I will try the and see what the extension cord and the other circuit does with these results sometime in the future. Cool

Thanks again,
I certainly ain't no temp readin' expert,but I have cooked a bit.

I'd suggest gettin' another Taylor probe,if you have to experiment.

Put the probe through a tennis ball sized hunk o' foil and place it on the rack closest to your temp probe,with the tip not touching metal.

Shove as much wood o' choice ,as the box will hold.

Set the dial at 235º and close it up,turn it on.

Go in the house and get the three,seven lb bonein butts, that you picked up today.

Put more rub on them than you think makes sense,and a heavy coat of Turbinado sugar.

Mash them as flat as you can mash them,and set back in the refrigerator.

Prep the family dinner and go ahead and eat,if you wish.

Clean up the kitchen and take the butts out to the cooker.

Probably be about 8 PM?

Don't waste time lookin' at the therm.

Find a way to get the butts on three racks.

Bottom one, could be fat side down.

You could put the other therm probe, in the smallest butt.

Now you could hire a neighbor kid to sit in a lawn chair and check the temps every hour and record them on a yellow pad.

Watch some TV and go to sleep.

About 9 AM go out and look at the therm readin'.

If it is about 190º,open the door and twist the bone.

If it don't twist,use your instatherm to check temps in several places.

If it isn't ready,close it back up for at least an hour.

Try again.

Should be ready.

If you fall asleep in the lawn chair and it goes to 200º,probably won't hurt it too much.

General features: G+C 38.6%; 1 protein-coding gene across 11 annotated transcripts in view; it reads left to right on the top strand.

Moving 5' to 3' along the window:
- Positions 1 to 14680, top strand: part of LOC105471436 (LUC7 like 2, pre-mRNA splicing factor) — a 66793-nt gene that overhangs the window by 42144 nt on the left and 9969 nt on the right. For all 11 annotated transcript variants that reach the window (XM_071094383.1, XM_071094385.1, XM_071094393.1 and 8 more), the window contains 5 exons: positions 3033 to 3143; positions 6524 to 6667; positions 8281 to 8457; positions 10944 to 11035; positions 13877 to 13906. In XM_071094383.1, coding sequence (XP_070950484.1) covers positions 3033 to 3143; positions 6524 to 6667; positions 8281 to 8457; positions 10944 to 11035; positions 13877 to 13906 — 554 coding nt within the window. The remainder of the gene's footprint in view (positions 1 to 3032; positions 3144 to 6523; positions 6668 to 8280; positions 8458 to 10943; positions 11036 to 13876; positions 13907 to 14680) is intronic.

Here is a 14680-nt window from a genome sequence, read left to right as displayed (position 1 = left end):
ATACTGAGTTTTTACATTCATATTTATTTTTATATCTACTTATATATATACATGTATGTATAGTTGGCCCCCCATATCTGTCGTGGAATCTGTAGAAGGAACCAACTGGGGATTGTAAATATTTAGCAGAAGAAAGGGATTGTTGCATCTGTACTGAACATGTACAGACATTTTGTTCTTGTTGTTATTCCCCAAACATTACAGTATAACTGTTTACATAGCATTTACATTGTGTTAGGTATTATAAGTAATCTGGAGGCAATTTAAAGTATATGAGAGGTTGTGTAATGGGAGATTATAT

Get the yellow pad from the neighbor kid,ignore it, and throw it away.

Foil and cooler the butts a few hrs,until ready to pull and eat.

Just my $0.02 worth,and we all know how that can fare. Wink
Yep,the 105 s are great cookers.

One suggestion on getting good butts.

Anytime the market is running a loss leader on pork steaks,country style ribs,etc ,they are typically getting 65 lb cases of butt 2 packs in from their central warehouse.

These can often beat Sam's prices.

Our market mngrs are happy to sell them in two paks,marked as what the specials are,because they don't have to trim,cut,and repackage.

Just a thought.

I bought my last couple cases for $0.79/lb ,on a two lbs for price of one country ribs.

Sam's case price was about $1.40/lb.
I didn't realize that they cut pork steaks and and country ribs from bone in butts. My closest supermarket is always running ten pound packs, of something, I will have to see what they can do for me, without cutting it up. Really the only place I have found bone in butts in this neck of the woods, is in the Super Wally Worlds. There is none within driving distance to me. I went to Sam's yesterday,and they had nothing, Costco's like $1.37 but they didn't look that good. The local wholesale grocery, they used be URM (Someone bought them out and they have a new name, that haven't made a point to remember.) had some good ones at $1.20 something, they were boneless too. For some reason I think that the bone adds just that little something to make it just a little better. Cool
This area of Seattle is very culturally diverse, to be politically correct. So they may be going to any number of ethnic places that have no problem with pork. More than my preference for bone in, it could well be a country thing, I have very little regard for injected meat.

To get back on the topic subject, CS is sending me a new thermostat. Smiler It should be here next Thursday. Razzer